About Mary, Queen of Scots

Who was Mary, Queen of Scots?


Mary Stuart, Queen of Scotland

Mary Stuart was born December 1542 to James V, King of Scotland and Marie de Guise of France, just days after the fateful Battle of Solway Moss.  On December 14, approximately six days after her birth, James V died, making the wee infant Queen of Scotland.  Her coronation was held September 9, 1543, in the chapel of Sterling Castle.

On July 1, 1543, representatives from both England and Scotland signed the Treaty of Greenwich, which was an attempt by Henry VIII, King of England, to wed the young Scots queen to his son Edward and unify the two countries.  Mary’s mother, however, not wishing her Catholic daughter to be wed to a Protestant prince, had other plans.  She, and a council of her trusted Scottish Lords, were brokering an alliance with her home country, France, to wed her daughter to the Dauphin (crown prince) of France, Francis II.  England was not well pleased, and Henry VIII declared a war upon the nation of Scotland, a time that would later come to be known as the “Rough Wooing.”

Although Henry VIII died in January 1547, his son Edward and the young King’s advisers continued the war against Scotland.  By September 1547, England had made great advances in its invasion, culminating in the battle of Pinkey Cleugh.  The battle was a disaster for Scotland, and marked the beginning of the power shift of the Regent of Scotland from James Hamilton to Marie de Guise.  When Mary was but five years old, it became evident that her life was in danger.  Scottish Parliament, persuaded by Marie de Guise and other supporters of the Auld Alliance with France, passed a resolution in August 1547 and young Mary Stuart was soon on her way to France to begin what would be the happiest chapter of her life.  Accompanying her on her journey were four other young girls, all of an age with their queen, and all named Mary.  These “four Marie’s” would become favored companions for Mary throughout her time in France and for the rest of her life.  Mary was educated and groomed from this young age to rule an empire, but to do so from the sheltered shores of France, and under the watchful gaze of her de Guise uncles.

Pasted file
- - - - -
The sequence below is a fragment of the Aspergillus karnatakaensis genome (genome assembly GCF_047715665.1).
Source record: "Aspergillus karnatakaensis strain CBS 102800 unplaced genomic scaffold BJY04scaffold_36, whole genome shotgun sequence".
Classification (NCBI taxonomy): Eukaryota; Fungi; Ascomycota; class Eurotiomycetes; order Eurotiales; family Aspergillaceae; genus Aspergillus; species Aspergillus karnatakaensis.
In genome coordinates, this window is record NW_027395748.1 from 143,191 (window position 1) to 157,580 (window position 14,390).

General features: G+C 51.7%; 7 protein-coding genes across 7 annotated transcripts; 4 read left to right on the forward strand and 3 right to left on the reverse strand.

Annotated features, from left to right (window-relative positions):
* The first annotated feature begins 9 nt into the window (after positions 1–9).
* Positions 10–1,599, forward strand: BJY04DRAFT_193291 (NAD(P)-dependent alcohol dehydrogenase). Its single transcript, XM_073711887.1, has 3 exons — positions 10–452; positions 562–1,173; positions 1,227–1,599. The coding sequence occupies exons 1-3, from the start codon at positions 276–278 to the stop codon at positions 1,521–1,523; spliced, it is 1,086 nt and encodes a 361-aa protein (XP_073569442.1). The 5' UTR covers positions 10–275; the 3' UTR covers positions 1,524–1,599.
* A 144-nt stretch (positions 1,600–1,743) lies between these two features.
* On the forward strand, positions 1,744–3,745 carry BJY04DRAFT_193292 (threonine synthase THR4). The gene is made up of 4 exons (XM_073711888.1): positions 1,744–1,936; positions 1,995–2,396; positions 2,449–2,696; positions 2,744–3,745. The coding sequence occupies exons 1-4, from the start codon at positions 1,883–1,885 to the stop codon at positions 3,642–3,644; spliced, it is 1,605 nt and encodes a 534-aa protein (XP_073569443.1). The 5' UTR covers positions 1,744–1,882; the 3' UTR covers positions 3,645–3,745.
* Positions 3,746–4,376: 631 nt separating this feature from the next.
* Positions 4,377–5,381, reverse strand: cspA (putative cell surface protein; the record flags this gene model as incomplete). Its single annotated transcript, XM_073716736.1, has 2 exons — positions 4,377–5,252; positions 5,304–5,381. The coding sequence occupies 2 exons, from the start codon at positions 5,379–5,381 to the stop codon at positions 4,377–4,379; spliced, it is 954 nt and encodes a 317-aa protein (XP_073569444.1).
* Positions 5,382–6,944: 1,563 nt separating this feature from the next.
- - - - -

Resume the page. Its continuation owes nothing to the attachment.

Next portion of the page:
After a decade in France, Mary was wed to Francis on April 24, 1558, at the age of 15. Her reign as a French princess was quickly altered to that of a French queen consort, when her father-in-law, King Henri II, died in a jousting accident and Francis became King on July 10, 1559, a mere year later.  Mary’s young husband Francis was never well, suffering from headaches and fevers.  On December 5, 1560, Francis followed his father into death, less than 18 months after assuming the throne.  This sad combination of events left Mary a widow at the age of 18.  Upon her husband’s death, Mary decided to return to Scotland.  France was no longer a safe or promising home for the young queen, as the balance of power in France had shifted, and a return to the misty shores of Scotland seemed the best course to follow.  She left France nine months later, arriving in Leith on 19 August 1561.

Due to spending the majority of her life being groomed to be a queen of France, Mary knew little of Scottish ways. She decided in early 1562 to embark upon several Progresses throughout Scotland to bond with her people. Due to the bloody legacy of Mary’s cousin, Mary Tudor of England, many Scottish subjects were somewhat distrusting of their young, French-raised, Catholic female monarch. Mary sought to win them over to her, both with her caring ways and her forward thinking politics. The Scottish queen took with her all aspects of her court: foreign ambassadors, noble Scottish men and women, her ladies in waiting, emissaries, infantry, and all manner of domestic help.

The year 1562 was a year in her life that, while she traveled, she was happy, before the well-known scheming nature of ambitious Scottish Lords and her future husband, Lord Darnley, served to make her life a challenge. Contrary to her Cousin Elizabeth’s politically slippery childhood, Mary never knew such intrigues and statecrafts; her legacy is that she ruled with her heart, not necessarily her head, which makes her one of the most romantic figures in history.

Now, after all that, you may be wondering – how does Mary Stuart, Queen of Scotland, fit into the Tudor dynasty and all those English politics? Read more here.